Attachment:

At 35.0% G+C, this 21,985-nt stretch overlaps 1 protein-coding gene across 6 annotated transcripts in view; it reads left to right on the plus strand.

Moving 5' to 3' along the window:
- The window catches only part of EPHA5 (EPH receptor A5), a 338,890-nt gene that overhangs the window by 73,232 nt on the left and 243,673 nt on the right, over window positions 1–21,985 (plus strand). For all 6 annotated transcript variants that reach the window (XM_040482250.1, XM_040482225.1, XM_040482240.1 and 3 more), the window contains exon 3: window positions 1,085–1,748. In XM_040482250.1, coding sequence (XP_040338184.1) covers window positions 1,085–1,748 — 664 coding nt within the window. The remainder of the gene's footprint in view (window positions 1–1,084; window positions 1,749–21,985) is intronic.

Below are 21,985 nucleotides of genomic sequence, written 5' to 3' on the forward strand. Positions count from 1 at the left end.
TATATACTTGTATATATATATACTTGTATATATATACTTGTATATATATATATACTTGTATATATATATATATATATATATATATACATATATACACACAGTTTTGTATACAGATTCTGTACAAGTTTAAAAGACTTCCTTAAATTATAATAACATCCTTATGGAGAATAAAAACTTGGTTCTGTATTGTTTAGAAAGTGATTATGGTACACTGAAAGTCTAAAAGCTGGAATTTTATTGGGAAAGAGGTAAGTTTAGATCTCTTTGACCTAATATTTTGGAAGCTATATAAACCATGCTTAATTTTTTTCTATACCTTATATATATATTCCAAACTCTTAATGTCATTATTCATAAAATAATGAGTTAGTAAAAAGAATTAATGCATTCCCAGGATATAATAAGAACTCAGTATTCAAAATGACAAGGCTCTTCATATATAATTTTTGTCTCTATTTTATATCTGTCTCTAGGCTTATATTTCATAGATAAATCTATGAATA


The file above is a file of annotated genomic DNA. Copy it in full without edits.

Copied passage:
At 35.0% G+C, this 21,985-nt stretch overlaps 1 protein-coding gene across 6 annotated transcripts in view; it reads left to right on the plus strand.

Moving 5' to 3' along the window:
- The window catches only part of EPHA5 (EPH receptor A5), a 338,890-nt gene that overhangs the window by 73,232 nt on the left and 243,673 nt on the right, over window positions 1–21,985 (plus strand). For all 6 annotated transcript variants that reach the window (XM_040482250.1, XM_040482225.1, XM_040482240.1 and 3 more), the window contains exon 3: window positions 1,085–1,748. In XM_040482250.1, coding sequence (XP_040338184.1) covers window positions 1,085–1,748 — 664 coding nt within the window. The remainder of the gene's footprint in view (window positions 1–1,084; window positions 1,749–21,985) is intronic.

Below are 21,985 nucleotides of genomic sequence, written 5' to 3' on the forward strand. Positions count from 1 at the left end.
TATATACTTGTATATATATATACTTGTATATATATACTTGTATATATATATATACTTGTATATATATATATATATATATATATATACATATATACACACAGTTTTGTATACAGATTCTGTACAAGTTTAAAAGACTTCCTTAAATTATAATAACATCCTTATGGAGAATAAAAACTTGGTTCTGTATTGTTTAGAAAGTGATTATGGTACACTGAAAGTCTAAAAGCTGGAATTTTATTGGGAAAGAGGTAAGTTTAGATCTCTTTGACCTAATATTTTGGAAGCTATATAAACCATGCTTAATTTTTTTCTATACCTTATATATATATTCCAAACTCTTAATGTCATTATTCATAAAATAATGAGTTAGTAAAAAGAATTAATGCATTCCCAGGATATAATAAGAACTCAGTATTCAAAATGACAAGGCTCTTCATATATAATTTTTGTCTCTATTTTATATCTGTCTCTAGGCTTATATTTCATAGATAAATCTATGAATA